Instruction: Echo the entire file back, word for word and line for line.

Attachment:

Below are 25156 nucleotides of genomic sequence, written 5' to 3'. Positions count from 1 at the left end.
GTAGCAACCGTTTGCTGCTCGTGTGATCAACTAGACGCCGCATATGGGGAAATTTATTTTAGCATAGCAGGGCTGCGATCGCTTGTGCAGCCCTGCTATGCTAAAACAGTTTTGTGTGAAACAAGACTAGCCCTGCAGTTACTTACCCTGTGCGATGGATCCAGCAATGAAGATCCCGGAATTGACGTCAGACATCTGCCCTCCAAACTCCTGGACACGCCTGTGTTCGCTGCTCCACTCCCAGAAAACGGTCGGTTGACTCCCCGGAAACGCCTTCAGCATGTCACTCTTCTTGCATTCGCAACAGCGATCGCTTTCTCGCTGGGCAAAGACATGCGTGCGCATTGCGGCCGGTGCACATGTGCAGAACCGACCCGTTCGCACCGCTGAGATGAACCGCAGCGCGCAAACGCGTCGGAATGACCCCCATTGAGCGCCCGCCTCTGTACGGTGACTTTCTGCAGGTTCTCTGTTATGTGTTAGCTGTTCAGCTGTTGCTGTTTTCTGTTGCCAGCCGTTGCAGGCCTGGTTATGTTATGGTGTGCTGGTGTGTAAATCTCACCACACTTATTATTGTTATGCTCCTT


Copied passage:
Below are 25156 nucleotides of genomic sequence, written 5' to 3'. Positions count from 1 at the left end.
GTAGCAACCGTTTGCTGCTCGTGTGATCAACTAGACGCCGCATATGGGGAAATTTATTTTAGCATAGCAGGGCTGCGATCGCTTGTGCAGCCCTGCTATGCTAAAACAGTTTTGTGTGAAACAAGACTAGCCCTGCAGTTACTTACCCTGTGCGATGGATCCAGCAATGAAGATCCCGGAATTGACGTCAGACATCTGCCCTCCAAACTCCTGGACACGCCTGTGTTCGCTGCTCCACTCCCAGAAAACGGTCGGTTGACTCCCCGGAAACGCCTTCAGCATGTCACTCTTCTTGCATTCGCAACAGCGATCGCTTTCTCGCTGGGCAAAGACATGCGTGCGCATTGCGGCCGGTGCACATGTGCAGAACCGACCCGTTCGCACCGCTGAGATGAACCGCAGCGCGCAAACGCGTCGGAATGACCCCCATTGAGCGCCCGCCTCTGTACGGTGACTTTCTGCAGGTTCTCTGTTATGTGTTAGCTGTTCAGCTGTTGCTGTTTTCTGTTGCCAGCCGTTGCAGGCCTGGTTATGTTATGGTGTGCTGGTGTGTAAATCTCACCACACTTATTATTGTTATGCTCCTT